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Black Caucus members seek Silicon Valley diversity

Rep. Barbara Lee will join Congressional Black Caucus Chairman G.K. Butterfield and Rep. Hakeem Jeffries on a Silicon Valley junket aimed at increasing African Americans’ representation in the tech industry.

lack of diversityLee, D-Oakland; Butterfield, D-N.C.; and Jeffries, D-N.Y., will spend this Sunday through Tuesday meeting with tech executives and local organizations as part of the caucus’ TECH 2020 initiative, a five-year diversity launched in May. The lawmakers will visit companies including Apple, Bloomberg, Google, Intel, Kapor Capital, Pandora, and SAP.

“Our goal for this trip is to encourage and partner with these organizations to implement a diversity plan that will place more African Americans in the tech pipeline,” Butterfield said in a news release. “This will potentially lead to a wide range of opportunities, from student internships to positions on the boards of tech companies. Building a coalition of leaders from the public and private sectors ensures greater diversity and full representation of African Americans at every level of tech by 2020.”

Lee said she’s pleased to welcome her peers to the Bay Area.

“This visit is another step toward opening doors of opportunity for African Americans in the booming tech sector,” she said in the release. “Increasing diversity and inclusion within the tech sector is not only a moral imperative, it’s good for business and vital to continue economic growth. As we work to advance the TECH 2020 initiative and achieve full representation of African Americans in the tech sector, I look forward to continuing to work with these companies. We must all play a role in finding innovative solutions that bring diversity to Silicon Valley.”

As part of its TECH 2020 plan, the caucus has outlined diversity principles, best practices, and resources for African American students and entrepreneurs, and has introduced legislation focused on increasing STEM education.

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CA15: No, Swalwell didn’t vote for Ryan’s budget

State Sen. Ellen Corbett tells a bit of tall tale in one of her latest mailers attacking fellow Democrat Rep. Eric Swalwell, whom she’s trying to unseat in the 15th Congressional District.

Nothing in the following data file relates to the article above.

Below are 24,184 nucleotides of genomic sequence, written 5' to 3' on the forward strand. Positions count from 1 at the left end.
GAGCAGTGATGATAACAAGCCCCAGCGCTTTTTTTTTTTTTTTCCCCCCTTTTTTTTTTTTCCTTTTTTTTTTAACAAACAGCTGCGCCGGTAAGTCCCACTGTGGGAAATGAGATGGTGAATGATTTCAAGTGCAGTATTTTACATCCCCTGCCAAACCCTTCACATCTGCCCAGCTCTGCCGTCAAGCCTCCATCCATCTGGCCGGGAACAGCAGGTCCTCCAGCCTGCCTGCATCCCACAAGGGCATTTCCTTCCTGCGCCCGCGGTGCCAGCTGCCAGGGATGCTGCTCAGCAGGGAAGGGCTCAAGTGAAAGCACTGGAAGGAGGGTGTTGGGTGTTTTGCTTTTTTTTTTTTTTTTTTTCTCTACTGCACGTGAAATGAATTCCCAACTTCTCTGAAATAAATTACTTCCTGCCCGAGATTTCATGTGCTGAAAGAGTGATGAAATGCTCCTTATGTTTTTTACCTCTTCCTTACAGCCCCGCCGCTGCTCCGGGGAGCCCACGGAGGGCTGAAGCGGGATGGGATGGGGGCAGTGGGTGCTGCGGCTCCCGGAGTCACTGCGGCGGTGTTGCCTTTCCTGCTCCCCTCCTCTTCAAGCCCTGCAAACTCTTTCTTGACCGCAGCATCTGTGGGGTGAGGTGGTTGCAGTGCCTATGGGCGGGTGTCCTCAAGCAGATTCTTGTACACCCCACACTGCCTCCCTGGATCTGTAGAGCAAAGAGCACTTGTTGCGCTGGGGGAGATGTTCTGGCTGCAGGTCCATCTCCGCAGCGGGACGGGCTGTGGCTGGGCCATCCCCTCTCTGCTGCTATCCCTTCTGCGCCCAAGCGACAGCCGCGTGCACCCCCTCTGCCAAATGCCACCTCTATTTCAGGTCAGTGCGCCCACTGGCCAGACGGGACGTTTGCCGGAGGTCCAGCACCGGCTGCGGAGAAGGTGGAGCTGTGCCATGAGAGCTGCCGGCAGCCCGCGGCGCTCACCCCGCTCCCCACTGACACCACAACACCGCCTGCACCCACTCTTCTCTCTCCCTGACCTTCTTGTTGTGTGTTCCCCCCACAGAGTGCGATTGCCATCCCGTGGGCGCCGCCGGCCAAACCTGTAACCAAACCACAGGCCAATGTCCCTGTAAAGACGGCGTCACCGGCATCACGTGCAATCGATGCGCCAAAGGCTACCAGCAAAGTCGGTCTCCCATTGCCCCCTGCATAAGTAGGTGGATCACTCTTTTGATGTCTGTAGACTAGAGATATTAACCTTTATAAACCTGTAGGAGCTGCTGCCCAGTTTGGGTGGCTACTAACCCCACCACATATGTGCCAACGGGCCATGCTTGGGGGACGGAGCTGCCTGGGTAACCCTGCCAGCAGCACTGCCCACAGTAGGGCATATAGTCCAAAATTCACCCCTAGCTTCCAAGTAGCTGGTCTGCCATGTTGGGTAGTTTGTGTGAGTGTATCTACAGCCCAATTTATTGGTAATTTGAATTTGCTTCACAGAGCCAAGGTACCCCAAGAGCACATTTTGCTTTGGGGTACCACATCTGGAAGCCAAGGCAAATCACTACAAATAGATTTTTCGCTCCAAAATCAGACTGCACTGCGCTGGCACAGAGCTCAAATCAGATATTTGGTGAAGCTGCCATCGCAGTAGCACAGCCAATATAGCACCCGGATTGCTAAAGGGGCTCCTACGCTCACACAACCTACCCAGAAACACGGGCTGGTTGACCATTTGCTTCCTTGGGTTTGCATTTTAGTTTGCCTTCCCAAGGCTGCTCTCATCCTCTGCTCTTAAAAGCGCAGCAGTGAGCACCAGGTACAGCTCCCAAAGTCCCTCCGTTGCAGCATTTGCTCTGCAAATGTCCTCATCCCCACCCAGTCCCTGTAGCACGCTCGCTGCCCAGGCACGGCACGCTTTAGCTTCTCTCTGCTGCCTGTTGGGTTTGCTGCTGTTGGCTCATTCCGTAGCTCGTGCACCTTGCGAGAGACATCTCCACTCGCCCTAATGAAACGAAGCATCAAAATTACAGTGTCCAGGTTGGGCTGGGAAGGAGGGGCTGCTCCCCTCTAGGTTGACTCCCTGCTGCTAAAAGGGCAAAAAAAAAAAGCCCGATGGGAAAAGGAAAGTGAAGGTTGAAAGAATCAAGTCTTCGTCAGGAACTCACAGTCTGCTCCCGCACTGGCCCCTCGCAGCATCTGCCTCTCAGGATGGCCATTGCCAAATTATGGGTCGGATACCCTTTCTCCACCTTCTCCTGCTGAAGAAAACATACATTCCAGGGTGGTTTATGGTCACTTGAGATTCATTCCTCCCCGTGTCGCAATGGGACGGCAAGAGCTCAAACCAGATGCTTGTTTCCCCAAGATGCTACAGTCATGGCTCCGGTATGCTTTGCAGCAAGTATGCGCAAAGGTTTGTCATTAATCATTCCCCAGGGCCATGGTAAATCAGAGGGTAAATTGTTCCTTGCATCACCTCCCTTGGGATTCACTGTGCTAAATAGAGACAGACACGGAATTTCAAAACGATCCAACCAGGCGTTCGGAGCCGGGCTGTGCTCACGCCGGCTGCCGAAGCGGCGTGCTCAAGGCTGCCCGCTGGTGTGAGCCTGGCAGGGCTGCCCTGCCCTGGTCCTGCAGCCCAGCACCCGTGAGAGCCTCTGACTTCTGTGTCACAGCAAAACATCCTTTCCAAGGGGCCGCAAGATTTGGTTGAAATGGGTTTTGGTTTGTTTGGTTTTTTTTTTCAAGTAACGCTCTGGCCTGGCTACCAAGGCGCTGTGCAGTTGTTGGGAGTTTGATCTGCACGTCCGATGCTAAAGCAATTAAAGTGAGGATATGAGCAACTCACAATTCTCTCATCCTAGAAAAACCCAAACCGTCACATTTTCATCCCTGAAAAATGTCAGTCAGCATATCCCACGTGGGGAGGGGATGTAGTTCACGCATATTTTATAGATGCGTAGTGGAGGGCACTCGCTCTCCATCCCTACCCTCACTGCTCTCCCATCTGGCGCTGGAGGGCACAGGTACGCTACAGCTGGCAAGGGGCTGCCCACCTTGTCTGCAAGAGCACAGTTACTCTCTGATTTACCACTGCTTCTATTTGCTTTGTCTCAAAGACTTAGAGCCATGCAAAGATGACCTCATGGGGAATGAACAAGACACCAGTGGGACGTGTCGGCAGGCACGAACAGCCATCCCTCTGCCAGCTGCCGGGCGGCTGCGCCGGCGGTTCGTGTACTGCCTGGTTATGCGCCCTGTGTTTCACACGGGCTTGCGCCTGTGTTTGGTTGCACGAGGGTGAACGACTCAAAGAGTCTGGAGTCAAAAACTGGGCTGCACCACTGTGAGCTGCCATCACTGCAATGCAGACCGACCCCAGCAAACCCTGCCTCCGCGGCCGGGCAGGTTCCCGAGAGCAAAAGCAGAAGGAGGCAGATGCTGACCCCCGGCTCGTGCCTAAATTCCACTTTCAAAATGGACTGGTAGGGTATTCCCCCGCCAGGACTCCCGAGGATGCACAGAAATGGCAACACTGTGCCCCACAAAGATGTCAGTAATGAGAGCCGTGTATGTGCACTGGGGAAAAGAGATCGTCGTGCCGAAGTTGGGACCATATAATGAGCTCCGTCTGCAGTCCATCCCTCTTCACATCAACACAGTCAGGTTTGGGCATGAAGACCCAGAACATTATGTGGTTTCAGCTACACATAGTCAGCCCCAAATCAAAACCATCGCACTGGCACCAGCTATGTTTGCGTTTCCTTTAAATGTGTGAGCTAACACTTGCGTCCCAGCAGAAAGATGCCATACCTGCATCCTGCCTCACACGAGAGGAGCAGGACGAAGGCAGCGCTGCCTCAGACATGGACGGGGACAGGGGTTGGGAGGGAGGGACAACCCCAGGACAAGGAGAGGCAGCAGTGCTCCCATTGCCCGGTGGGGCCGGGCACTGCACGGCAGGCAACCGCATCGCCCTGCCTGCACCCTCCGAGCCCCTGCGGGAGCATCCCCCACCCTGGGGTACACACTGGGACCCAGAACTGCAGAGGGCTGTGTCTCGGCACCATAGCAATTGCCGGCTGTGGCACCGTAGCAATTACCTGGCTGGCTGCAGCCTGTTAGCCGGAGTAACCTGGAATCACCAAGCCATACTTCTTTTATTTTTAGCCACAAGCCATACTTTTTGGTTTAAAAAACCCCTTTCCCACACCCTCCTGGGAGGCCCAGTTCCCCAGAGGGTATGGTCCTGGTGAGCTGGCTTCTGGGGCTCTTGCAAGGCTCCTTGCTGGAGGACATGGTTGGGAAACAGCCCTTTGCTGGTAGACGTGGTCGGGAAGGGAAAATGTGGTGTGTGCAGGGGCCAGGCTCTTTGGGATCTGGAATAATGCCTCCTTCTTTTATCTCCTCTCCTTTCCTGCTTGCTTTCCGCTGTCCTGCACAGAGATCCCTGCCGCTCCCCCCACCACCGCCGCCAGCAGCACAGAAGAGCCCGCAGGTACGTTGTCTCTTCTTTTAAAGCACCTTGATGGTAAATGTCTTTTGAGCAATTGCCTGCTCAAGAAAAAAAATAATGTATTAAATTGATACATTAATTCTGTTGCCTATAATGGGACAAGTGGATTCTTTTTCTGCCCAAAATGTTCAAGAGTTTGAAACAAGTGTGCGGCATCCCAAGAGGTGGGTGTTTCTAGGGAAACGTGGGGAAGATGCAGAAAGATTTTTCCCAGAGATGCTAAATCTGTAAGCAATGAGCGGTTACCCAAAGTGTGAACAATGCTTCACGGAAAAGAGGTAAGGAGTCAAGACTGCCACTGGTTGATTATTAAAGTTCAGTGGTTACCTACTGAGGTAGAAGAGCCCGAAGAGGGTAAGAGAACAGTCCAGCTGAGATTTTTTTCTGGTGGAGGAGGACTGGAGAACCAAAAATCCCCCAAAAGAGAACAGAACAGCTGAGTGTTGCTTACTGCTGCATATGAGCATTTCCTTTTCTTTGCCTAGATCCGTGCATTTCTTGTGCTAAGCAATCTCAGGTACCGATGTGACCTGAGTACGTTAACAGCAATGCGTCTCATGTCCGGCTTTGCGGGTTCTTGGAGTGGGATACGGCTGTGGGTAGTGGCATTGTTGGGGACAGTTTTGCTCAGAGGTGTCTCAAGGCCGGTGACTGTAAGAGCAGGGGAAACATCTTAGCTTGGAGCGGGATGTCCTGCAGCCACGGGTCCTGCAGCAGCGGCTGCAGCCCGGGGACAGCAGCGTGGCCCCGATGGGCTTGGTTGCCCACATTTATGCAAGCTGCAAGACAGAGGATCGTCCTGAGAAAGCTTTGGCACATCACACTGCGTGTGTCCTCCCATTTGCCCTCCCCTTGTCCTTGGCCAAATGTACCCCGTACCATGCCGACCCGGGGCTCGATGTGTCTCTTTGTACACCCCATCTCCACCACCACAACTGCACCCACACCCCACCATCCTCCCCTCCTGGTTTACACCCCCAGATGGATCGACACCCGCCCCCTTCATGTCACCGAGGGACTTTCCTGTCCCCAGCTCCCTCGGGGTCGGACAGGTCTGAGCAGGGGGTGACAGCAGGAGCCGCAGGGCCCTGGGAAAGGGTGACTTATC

The mailer’s front offers check-boxes for “Paul Ryan’s Republican Budget” and the “House Progressive Caucus Budget,” and asks, “Which one did Eric Swalwell choose?” Inside, the mailer claims Swalwell chose “Paul Ryan’s Radical Republican Budget.”

Click to enlarge:
Corbett mailer - front

Corbett mailer - inside top

Corbett mailer - inside bottom

Corbett mailer - back

The mailer details the Spring 2013 budget battle in which House Budget Committee Chairman Paul Ryan, R-Wisc., offered a conservative budget, while liberal Democrats offered their own alternatives.

“On March 20, 2013, the House of Representatives voted on a motion to replace the Ryan budget with the House Progressive ‘Back to Work Budget.’ How did our Representative vote? Eric Swalwell voted with Paul Ryan – and against the Progressive Budget!” Corbett’s mailer reads. “The same day, Swalwell voted against an alternative by the Congressional Black Caucus that would also have protected vital services.”

“Eric Swalwell says he represents Democratic values, but when forced to choose between Paul Ryan and House Progressives, he made the wrong choice,” the mailer concludes.

Except Swalwell did NOT vote for the Ryan budget.

It’s true that Swalwell voted against the House Progressive Caucus Budget, which failed on an 84-327 vote. In the Bay Area, only the most consistently liberal members voted for it: Barbara Lee, D-Oakland; Mike Honda, D-San Jose; Jared Huffman, D-San Rafael; and Sam Farr, D-Santa Cruz.

Joining Swalwell in voting against it were House Minority Leader Nancy Pelosi, D-San Francisco; Zoe Lofgren, D-San Jose; Jackie Speier, D-San Mateo; and Jerry McNerney, D-Stockton. Anna Eshoo, D-Palo Alto; George Miller, D-Martinez; and Mike Thompson, D-Napa, didn’t vote.

And the Congressional Black Caucus’ proposed budget failed on a 105-305 vote, with the Bay Area’s delegation all voting the same way as on the progressive caucus budget except for Pelosi, who didn’t vote.

But when it came time to vote on Ryan’s budget the next day, not a single Democrat voted for it; it passed on a 221-207 vote.

Clearly Corbett identifies with the Bay Area’s most liberal voices, the Lee/Honda/Huffman/Farr camp, while Swalwell sided with what passes for moderates in this region (though the rest of the nation would probably take issue with calling Pelosi, Speier, Lofgren and such “moderate”).

However, to say Swalwell chose “Paul Ryan’s radical Republican budget” is simply not true.

UPDATE @ 11:56 A.M.: I neglected to mention that Swalwell and every other Bay Area Democrat (except Miller, who didn’t vote) supported the mainstream Democratic alternative budget that was put forth during that March 2013 budget fight; it failed on a 165-253 vote.

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Barbara Lee speaks at anti-poverty prayer event

The Congressional Black Caucus held its first national Day of Prayer on Thursday, gathering with faith leaders on the U.S. Capitol’s East Lawn to seek divine help to end poverty and income inequality.

Hours after President Obama attended the annual National Prayer Breakfast, the lawmakers prayed for America to be awakened to and united against the plight of those living below the poverty line even as the nation’s richest get richer.

Lee at CBC prayer serviceRep. Barbara Lee, D-Oakland, chairs the CBC’s Task Force on Poverty and the Economy, and so was front and center at Thursday’s event.